I’m sold.  A great example of how our everyday buildings in the middle of a city done by completely commercial interests can still be, and should be, nicely designed.

12 Ossington by Hariri Pontarini Architects.

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Friendly Friday

September 21, 2018

Check out today’s Google Doodle!

Wonderful.  Rock on forever, Mr Rogers.

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Architecture Monday

September 17, 2018

If you were to take the name “Wall of Knowledge” literally, what would you do?

Forming the gateway to a school organized around a large exterior courtyard, these ginormous frames along with the inset rusted-metal fence make for one powerful gateway.  Step a bit closer, and it gets cooler as you can see that the holes in the fence are made of punched-out letters.  With its boldness, the texture of the stone, and richness of the rusty metal, the ensemble presents a memorable face to the world.

Beyond the gateway, the exterior of the school holds no more great surprises and is pretty banal by comparison (though it is organized nicely around the courtyard and other open spaces).  That said, there are some nice moments of surprise within, with pops of colour or writing, and some especially nice use of light and shadow.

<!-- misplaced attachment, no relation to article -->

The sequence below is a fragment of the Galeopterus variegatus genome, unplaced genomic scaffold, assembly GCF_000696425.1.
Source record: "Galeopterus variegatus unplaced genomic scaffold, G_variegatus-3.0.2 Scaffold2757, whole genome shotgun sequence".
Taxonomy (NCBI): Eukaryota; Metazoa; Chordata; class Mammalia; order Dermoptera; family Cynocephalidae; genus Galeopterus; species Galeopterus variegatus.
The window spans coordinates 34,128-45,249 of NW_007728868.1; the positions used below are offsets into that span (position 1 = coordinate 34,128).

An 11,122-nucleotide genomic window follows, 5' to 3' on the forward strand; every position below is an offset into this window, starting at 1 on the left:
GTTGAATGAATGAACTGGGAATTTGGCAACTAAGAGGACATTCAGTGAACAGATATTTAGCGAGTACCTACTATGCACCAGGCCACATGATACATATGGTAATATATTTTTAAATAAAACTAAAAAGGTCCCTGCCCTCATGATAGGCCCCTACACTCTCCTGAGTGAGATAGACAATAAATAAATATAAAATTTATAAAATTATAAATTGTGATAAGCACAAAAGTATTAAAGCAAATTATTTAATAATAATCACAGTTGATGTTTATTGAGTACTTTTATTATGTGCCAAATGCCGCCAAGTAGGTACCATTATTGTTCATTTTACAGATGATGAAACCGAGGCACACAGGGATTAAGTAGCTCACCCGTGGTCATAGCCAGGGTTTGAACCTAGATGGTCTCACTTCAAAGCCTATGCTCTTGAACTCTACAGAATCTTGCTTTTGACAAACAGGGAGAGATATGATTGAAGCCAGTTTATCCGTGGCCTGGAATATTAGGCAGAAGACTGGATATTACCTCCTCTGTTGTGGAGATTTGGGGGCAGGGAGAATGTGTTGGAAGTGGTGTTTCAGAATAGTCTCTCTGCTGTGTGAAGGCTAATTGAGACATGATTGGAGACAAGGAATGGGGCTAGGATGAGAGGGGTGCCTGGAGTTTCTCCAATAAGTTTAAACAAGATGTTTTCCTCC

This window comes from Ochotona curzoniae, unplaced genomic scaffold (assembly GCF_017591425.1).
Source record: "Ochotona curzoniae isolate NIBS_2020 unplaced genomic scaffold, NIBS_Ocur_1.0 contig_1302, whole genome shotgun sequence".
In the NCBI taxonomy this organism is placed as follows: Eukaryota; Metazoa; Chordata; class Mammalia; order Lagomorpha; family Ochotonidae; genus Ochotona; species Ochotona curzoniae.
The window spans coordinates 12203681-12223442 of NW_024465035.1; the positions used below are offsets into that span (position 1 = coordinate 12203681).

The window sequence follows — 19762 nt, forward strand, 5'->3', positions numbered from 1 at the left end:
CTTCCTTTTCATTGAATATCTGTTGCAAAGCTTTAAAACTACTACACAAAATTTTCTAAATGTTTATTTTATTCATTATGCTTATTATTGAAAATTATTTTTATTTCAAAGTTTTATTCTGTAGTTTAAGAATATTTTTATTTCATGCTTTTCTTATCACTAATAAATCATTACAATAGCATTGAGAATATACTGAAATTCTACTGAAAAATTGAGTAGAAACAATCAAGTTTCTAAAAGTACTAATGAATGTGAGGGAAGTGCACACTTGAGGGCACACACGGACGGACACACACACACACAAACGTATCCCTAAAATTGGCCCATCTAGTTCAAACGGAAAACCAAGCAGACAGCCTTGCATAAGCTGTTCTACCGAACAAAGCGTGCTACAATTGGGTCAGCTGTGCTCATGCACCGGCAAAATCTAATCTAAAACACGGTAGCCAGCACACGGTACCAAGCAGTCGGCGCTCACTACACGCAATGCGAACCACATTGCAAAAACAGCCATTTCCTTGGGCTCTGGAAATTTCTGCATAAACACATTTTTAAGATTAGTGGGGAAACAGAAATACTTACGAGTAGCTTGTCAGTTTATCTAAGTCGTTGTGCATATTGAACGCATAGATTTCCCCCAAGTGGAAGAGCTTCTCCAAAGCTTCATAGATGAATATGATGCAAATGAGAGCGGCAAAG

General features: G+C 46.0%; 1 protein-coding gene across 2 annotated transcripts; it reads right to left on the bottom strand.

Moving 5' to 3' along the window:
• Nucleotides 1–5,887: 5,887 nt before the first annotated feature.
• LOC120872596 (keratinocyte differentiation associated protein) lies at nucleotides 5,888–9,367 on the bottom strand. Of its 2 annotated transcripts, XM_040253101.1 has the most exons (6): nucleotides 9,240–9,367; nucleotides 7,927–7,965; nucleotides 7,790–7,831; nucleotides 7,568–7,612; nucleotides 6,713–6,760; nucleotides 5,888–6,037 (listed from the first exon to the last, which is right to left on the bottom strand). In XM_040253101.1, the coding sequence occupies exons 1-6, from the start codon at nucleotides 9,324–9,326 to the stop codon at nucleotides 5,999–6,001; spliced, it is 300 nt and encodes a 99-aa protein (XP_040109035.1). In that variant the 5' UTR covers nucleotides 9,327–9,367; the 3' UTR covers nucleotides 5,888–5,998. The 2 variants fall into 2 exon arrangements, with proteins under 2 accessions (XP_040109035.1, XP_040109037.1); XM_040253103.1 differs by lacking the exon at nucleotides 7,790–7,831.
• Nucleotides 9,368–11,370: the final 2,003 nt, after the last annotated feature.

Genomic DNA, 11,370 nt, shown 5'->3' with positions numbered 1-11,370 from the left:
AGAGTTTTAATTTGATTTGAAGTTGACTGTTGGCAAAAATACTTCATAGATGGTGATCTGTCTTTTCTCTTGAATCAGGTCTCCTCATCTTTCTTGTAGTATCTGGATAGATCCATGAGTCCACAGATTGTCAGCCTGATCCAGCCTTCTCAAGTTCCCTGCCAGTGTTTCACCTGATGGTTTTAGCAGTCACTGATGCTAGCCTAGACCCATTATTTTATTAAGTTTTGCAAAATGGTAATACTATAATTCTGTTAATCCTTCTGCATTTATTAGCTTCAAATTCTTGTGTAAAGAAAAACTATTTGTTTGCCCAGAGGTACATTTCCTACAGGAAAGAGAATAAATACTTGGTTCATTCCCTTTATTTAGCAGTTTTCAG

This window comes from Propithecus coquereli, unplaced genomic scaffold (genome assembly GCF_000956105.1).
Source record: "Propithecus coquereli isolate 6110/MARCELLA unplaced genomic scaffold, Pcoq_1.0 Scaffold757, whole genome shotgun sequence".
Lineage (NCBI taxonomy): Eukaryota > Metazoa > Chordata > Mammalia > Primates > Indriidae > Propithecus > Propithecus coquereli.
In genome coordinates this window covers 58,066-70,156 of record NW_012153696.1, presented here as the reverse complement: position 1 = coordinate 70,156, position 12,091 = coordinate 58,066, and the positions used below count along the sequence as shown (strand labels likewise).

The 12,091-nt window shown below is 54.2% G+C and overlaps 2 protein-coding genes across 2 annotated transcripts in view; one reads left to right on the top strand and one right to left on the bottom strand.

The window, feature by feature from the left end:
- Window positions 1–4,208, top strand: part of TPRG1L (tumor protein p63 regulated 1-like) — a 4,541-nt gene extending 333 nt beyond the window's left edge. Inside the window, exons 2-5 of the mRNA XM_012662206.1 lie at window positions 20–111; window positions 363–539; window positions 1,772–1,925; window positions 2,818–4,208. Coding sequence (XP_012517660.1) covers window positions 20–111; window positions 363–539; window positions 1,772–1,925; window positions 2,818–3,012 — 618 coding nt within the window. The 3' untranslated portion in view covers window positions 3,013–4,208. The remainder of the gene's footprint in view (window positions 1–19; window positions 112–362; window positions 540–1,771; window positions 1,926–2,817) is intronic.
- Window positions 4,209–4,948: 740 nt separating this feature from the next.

A great entry to bring forth excitement as you enter the hallowed halls of learning.

The Wall of Knowledge Middle School by Tarik Zoubdi Architect and Mounir Benchekroun Architect

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Architecture Monday

September 3, 2018

Coal, generators, and ballet.  A juxtaposition, and one that works great in this adaptive reuse project that saw an abandoned (for 50 years!) power plant reworked into a new center for dance in downtown Kansas City.

The best adaptive projects find ways to incorporate and celebrate the original, and for me, rugged industrial spaces like this offer the most potential for doing just that.  There’s no hiding or plastering over here, with the lofty and steel-laden character of the power plant not only kept but enhanced with new skylights and additions carefully woven to maintain the cathedral-like atmosphere.

Out of this, lots of very cool elements and spaces emerge!  The main dance studio, occupying a former engine room, shoots three stories upward and is bathed in light.  Old coal chutes are dolled up to become both visual interest as well new pendant light fixtures.  Coal bunkers become dressing rooms.

But the piece de resistance must be the old chimney.  Forming a centerpiece to the studio floor, the already-shortened stack gets capped in glass to become a glorious skylight.  Even better, it still functions as a chimney of sorts, only now for air rather than smoke, providing natural stack ventilation that helps keep the place cool.

What a great job and a mighty fine new home for the KC ballet.  The Todd Bolender Center for Dance and Creativity by BNIM.